Yogi Berra said it well:
“If you don’t know where you are going, you might wind up someplace else.”
I would say:
“if you don’t know what you want out of your life, you might wind up unfulfilled.”
A few years ago I spoke at a Texas Young Lawyers Association (TYLA) event. I began by asking the lawyers who attended: “How many of you are totally satisfied with your career and life?” Only a few raised their hand. I actually thought that was a good thing. Anyone who is totally satisfied is not growing as a person.
I shared with the group my thoughts on finding your “major definite purpose.” I got the idea originally from Napoleon Hill. Two years ago I posted a blog titled: Definiteness of Purpose with a links to Napoleon Hill materials.
For me major definite purpose is the intersection of your passion, talent and clients’ needs. Years ago I decided that my major definite purpose was to help transportation construction contractors successfully build the nation’s highway, bridge, rail and airport projects. You can see that my purpose was not about me. Instead it was about my clients. Making that change in focus from me to clients gave more meaning to each matter I handled.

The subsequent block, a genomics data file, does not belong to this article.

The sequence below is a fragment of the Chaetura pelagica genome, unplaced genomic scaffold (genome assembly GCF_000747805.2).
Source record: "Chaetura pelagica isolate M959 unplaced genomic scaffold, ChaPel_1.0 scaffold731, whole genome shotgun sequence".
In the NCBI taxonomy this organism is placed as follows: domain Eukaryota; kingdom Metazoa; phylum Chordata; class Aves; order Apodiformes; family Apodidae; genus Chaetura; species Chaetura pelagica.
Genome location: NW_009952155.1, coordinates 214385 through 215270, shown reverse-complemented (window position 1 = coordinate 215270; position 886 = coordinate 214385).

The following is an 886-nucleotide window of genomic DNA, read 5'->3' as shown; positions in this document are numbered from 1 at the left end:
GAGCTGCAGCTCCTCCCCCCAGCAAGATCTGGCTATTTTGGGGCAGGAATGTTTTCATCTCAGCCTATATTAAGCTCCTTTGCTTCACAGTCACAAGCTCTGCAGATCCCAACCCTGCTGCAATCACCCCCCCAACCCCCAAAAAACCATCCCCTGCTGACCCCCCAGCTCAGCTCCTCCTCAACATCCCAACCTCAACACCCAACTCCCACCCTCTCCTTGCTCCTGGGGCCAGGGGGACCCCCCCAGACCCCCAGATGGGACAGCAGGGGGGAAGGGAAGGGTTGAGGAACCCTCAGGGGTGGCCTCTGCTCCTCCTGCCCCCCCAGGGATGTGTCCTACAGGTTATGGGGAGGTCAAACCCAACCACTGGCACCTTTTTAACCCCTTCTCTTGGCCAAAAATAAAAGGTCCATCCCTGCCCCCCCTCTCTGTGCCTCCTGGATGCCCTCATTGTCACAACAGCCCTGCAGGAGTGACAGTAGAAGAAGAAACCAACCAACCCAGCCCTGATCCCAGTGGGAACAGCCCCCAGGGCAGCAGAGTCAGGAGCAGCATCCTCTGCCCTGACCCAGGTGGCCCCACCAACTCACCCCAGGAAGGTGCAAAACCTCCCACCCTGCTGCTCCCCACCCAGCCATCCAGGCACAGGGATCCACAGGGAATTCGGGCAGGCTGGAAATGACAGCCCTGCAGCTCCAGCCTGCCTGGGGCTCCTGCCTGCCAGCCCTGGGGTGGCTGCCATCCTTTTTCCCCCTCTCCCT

Instead of calling it major definite purpose, Stephen Covey talks about finding your voice. He shares a way to find it in The 4 Steps to Finding Your Voice. If you are having any challenges finding what you are meant to do and become, answer these four questions from Covey’s blog post.
- What are you good at? That’s your mind.
- What do you love doing? That’s your heart.
- What need can you serve? That’s the body.
- What is life asking of you? What gives your life meaning and purpose? What do you feel like you should be doing? In short, what is your conscience directing you to do? That is your spirit.
Remember back to that day you decided you wanted to be a lawyer. There had to be something that drove you towards our profession. (Hopefully, it wasn’t because you and your parents couldn’t think of anything else to do with your political science degree.) Rekindle that sense of purpose.